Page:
Food Security or Food Insecurity: The Bill Imbroglio
by K P Prabhakaran Nair on 19 Dec 2011 7 Comments

There is a lot of discussion going on currently in the country on the Food Security Bill, but, the Food Security Bill is gathering dust in Parliament. It is better to call it a Food “Insecurity” Bill rather than the Food Security Bill as no one seems to appreciate the urgency of enacting a fool proof Food Security Bill that is the most vital need of the day.

It is a shame that the UPA government cannot push through this legislation that affect the livelihood of millions of poor and hungry in the country. The latest development is that the Ministry of Agriculture, under Sharad Pawar, has raised objections to some of its provisions. This only shows how much concern these “leaders” have for the poor and indigent.

At a time when there is double-digit inflation and food articles, especially grains, are becoming costlier by the day, and the Indian Rupee is on a downhill course, steeply affecting the purchasing power of Indians, and the poor and hungry suffer while millions of tons of food grains are rotting in the godowns of the Food Corporation of India, we keep nitpicking inside and outside Parliament. We need to remember that the Right to Food was acknowledged by the United Nations as early as 1948. India is a signatory to this covenant and it is a shame that after over six decades, we are unable to enact a legislation that will protect the vulnerable. It is a greater shame when food inflation is on a double-digit scale and food is going out of the reach of the vulnerable segments of society who have no regular income and are most affected by the foot-dragging and indifference of New Delhi.

As a society, we disagree on almost everything. Disagreement on Food Security Bill is not a tragedy but a scandal in a society where some ride in Mercedes Benz cars while millions do not know where their next meal will come from. A trip to the tribal regions of Orissa State or the eastern parts of Uttar Pradesh or Bihar will reveal the significance of what I am saying. There is no point blowing our trumpets that the so-called green revolution has filled our granaries and we are “self sufficient” in food when millions go hungry daily or sleep on empty or half-filled stomachs. Where is the “Right to Food” bill enacted by the United Nations going?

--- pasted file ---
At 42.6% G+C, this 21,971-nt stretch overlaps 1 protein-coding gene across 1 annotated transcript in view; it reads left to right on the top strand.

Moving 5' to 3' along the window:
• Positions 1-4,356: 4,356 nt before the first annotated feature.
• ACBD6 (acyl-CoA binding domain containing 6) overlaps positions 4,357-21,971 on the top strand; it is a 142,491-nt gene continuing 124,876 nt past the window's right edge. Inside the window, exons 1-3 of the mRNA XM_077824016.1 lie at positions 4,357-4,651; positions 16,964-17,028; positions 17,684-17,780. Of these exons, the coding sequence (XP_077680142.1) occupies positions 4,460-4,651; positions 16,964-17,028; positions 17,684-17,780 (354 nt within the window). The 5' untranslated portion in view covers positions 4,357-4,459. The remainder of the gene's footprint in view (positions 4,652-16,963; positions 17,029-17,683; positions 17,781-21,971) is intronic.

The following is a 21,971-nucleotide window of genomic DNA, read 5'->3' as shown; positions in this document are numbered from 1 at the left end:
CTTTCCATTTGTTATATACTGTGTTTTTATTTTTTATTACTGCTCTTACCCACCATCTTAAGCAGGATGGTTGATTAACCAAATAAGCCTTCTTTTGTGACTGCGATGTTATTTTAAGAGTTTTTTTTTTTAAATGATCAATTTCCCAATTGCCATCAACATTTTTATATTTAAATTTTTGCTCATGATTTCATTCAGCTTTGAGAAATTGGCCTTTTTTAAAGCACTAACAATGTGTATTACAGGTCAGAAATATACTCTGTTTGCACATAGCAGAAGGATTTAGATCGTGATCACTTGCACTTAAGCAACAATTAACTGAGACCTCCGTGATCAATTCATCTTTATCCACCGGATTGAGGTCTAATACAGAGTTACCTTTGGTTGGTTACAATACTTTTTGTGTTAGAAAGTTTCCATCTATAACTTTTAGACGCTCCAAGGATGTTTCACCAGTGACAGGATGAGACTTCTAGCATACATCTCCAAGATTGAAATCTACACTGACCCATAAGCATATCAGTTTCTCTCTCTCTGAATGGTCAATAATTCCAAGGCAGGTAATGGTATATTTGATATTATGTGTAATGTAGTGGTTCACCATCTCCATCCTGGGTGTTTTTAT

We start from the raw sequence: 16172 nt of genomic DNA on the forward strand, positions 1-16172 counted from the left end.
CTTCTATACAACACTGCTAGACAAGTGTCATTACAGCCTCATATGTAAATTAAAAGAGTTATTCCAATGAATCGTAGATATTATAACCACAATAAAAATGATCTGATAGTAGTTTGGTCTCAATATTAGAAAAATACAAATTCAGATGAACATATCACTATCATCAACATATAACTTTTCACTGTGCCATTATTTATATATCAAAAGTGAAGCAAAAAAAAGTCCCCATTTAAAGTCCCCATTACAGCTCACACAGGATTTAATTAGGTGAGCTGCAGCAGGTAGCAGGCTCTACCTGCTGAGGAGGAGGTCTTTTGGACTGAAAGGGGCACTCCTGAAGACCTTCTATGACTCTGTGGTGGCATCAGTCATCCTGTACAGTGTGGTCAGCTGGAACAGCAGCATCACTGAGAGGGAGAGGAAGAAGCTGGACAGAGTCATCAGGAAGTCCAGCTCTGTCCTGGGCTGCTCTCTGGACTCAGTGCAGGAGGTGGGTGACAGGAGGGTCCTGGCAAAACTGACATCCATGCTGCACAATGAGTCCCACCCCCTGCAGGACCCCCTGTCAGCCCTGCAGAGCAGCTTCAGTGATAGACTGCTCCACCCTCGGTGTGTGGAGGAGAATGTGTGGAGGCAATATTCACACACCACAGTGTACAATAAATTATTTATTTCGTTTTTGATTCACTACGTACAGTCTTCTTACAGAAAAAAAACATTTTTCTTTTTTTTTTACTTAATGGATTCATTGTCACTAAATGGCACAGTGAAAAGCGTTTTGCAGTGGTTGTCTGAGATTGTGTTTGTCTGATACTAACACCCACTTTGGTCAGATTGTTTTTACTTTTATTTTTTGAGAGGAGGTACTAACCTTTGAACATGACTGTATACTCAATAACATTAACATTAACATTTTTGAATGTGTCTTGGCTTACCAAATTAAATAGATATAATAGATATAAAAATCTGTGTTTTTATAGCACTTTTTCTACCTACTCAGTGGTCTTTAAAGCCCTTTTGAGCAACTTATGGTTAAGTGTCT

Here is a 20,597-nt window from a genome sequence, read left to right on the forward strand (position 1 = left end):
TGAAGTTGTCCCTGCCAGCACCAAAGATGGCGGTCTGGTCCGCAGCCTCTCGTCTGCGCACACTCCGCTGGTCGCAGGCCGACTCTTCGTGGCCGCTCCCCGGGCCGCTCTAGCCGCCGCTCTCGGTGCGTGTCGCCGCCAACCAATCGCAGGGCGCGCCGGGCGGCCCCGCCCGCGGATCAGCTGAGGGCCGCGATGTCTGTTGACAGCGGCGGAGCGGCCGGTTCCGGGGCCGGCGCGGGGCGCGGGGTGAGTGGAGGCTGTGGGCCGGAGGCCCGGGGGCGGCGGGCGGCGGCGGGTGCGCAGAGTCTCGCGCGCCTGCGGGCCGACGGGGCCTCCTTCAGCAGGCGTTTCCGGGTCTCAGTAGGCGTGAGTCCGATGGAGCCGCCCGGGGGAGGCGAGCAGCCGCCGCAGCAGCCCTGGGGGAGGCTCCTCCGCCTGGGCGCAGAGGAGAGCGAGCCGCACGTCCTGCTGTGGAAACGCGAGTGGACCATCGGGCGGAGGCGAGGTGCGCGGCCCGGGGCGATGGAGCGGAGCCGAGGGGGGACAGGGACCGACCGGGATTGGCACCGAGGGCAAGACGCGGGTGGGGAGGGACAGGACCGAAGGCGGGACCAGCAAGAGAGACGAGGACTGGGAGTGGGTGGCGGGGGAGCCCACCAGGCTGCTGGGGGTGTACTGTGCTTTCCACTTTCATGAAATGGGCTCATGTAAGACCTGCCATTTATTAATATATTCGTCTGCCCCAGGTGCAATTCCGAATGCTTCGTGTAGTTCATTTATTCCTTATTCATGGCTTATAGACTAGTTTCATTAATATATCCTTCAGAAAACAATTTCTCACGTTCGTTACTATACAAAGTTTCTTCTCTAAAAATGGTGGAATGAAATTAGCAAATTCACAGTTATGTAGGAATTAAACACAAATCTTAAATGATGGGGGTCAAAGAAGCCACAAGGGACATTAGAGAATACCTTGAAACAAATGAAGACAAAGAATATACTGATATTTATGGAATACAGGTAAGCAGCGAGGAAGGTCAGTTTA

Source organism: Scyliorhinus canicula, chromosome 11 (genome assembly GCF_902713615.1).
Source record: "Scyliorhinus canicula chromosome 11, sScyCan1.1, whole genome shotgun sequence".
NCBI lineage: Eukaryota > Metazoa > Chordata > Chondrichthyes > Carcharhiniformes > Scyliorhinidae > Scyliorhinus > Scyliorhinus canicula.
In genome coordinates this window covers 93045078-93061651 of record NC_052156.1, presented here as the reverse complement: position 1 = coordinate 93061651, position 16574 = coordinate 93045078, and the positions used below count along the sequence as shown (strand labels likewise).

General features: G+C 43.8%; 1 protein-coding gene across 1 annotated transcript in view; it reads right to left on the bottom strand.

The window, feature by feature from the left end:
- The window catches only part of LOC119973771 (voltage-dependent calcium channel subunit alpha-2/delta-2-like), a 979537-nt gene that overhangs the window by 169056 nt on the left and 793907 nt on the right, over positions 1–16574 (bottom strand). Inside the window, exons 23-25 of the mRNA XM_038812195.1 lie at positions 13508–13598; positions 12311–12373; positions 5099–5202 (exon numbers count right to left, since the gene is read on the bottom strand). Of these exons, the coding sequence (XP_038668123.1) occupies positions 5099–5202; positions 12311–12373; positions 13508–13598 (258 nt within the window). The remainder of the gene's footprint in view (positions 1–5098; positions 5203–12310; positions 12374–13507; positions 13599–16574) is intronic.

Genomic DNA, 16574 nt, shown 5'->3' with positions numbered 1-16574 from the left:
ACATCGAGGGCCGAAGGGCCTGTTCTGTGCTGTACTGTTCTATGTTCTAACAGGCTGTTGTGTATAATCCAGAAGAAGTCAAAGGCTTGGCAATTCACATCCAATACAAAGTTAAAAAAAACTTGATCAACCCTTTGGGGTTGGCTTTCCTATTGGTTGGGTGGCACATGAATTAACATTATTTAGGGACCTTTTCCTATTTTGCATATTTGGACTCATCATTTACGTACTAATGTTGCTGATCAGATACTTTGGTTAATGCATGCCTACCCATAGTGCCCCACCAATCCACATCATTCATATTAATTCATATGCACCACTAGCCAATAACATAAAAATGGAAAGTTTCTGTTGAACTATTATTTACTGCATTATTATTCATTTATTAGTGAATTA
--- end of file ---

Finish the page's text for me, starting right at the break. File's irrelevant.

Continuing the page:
In New Delhi, the government believes it is more important to be seen to be doing things than actually doing what is beneficial for the poor. The discussion on the Food Security Bill is an example of this behaviour. We cannot debate ad nauseum but must get down to the task of passing a bill vital for the health of millions. Our debates often are about scoring points, not making progress. Probably this is why Prof. Amartya Sen titled one of his books “The Argumentative Indian”. One of the important arguments about the provisions of the Bill centers on the need to have or not to have the Public Distribution System (PDS), Targetted ublic Distribution System (TPDS), or, in its place, a cash transfer. 

Given the ground realities of the procurement system in India, I maintain that the PDS is the best bet to succeed. But both supporters of the PDS and its sceptics must realize that the Bill in its current form needs revision. It has a few promising features as far as the provision of PDS is concerned. But its approach to PDS lacks the central element of good legislation, that is, integrity. A scheme must be a good-faith effort to implement, which has a high probability of success, than continue with premises we all know will certainly fail.